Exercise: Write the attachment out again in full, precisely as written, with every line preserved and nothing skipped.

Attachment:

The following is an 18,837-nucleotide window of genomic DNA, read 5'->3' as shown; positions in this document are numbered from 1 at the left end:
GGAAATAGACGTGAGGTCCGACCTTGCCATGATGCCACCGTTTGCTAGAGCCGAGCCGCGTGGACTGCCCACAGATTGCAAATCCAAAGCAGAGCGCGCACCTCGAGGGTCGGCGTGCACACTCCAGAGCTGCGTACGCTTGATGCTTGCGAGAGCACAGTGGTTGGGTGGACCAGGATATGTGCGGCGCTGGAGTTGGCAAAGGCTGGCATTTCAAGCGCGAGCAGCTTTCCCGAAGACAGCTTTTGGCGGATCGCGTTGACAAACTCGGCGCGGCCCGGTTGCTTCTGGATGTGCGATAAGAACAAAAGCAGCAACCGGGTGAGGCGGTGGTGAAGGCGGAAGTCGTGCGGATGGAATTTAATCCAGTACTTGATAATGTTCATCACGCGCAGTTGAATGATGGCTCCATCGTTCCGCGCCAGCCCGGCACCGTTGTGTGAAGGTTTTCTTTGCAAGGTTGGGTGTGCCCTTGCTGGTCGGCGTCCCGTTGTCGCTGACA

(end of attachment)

The following is an 18,837-nucleotide window of genomic DNA, read 5'->3' as shown; positions in this document are numbered from 1 at the left end:
GGAAATAGACGTGAGGTCCGACCTTGCCATGATGCCACCGTTTGCTAGAGCCGAGCCGCGTGGACTGCCCACAGATTGCAAATCCAAAGCAGAGCGCGCACCTCGAGGGTCGGCGTGCACACTCCAGAGCTGCGTACGCTTGATGCTTGCGAGAGCACAGTGGTTGGGTGGACCAGGATATGTGCGGCGCTGGAGTTGGCAAAGGCTGGCATTTCAAGCGCGAGCAGCTTTCCCGAAGACAGCTTTTGGCGGATCGCGTTGACAAACTCGGCGCGGCCCGGTTGCTTCTGGATGTGCGATAAGAACAAAAGCAGCAACCGGGTGAGGCGGTGGTGAAGGCGGAAGTCGTGCGGATGGAATTTAATCCAGTACTTGATAATGTTCATCACGCGCAGTTGAATGATGGCTCCATCGTTCCGCGCCAGCCCGGCACCGTTGTGTGAAGGTTTTCTTTGCAAGGTTGGGTGTGCCCTTGCTGGTCGGCGTCCCGTTGTCGCTGACA